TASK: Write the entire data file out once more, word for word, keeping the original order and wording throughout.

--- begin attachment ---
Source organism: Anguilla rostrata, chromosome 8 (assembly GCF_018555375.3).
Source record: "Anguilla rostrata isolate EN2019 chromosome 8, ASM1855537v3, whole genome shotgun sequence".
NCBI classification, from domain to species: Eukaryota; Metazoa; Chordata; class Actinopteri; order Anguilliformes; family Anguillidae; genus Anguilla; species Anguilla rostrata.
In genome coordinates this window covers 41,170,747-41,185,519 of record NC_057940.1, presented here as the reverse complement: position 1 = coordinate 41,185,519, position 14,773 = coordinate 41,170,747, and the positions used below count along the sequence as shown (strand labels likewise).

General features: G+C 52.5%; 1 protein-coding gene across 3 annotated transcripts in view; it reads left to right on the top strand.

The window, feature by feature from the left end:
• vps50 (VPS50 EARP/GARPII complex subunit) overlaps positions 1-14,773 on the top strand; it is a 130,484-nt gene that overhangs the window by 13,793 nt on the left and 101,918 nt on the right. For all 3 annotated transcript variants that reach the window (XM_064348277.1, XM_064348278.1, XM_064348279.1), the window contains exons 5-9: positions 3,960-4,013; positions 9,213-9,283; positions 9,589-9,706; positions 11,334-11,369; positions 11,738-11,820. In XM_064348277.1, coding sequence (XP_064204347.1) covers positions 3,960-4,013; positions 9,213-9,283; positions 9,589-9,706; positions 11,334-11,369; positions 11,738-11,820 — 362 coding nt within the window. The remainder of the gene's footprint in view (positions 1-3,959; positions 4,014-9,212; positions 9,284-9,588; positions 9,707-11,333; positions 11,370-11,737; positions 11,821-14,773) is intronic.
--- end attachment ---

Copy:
Source organism: Anguilla rostrata, chromosome 8 (assembly GCF_018555375.3).
Source record: "Anguilla rostrata isolate EN2019 chromosome 8, ASM1855537v3, whole genome shotgun sequence".
NCBI classification, from domain to species: Eukaryota; Metazoa; Chordata; class Actinopteri; order Anguilliformes; family Anguillidae; genus Anguilla; species Anguilla rostrata.
In genome coordinates this window covers 41,170,747-41,185,519 of record NC_057940.1, presented here as the reverse complement: position 1 = coordinate 41,185,519, position 14,773 = coordinate 41,170,747, and the positions used below count along the sequence as shown (strand labels likewise).

General features: G+C 52.5%; 1 protein-coding gene across 3 annotated transcripts in view; it reads left to right on the top strand.

The window, feature by feature from the left end:
• vps50 (VPS50 EARP/GARPII complex subunit) overlaps positions 1-14,773 on the top strand; it is a 130,484-nt gene that overhangs the window by 13,793 nt on the left and 101,918 nt on the right. For all 3 annotated transcript variants that reach the window (XM_064348277.1, XM_064348278.1, XM_064348279.1), the window contains exons 5-9: positions 3,960-4,013; positions 9,213-9,283; positions 9,589-9,706; positions 11,334-11,369; positions 11,738-11,820. In XM_064348277.1, coding sequence (XP_064204347.1) covers positions 3,960-4,013; positions 9,213-9,283; positions 9,589-9,706; positions 11,334-11,369; positions 11,738-11,820 — 362 coding nt within the window. The remainder of the gene's footprint in view (positions 1-3,959; positions 4,014-9,212; positions 9,284-9,588; positions 9,707-11,333; positions 11,370-11,737; positions 11,821-14,773) is intronic.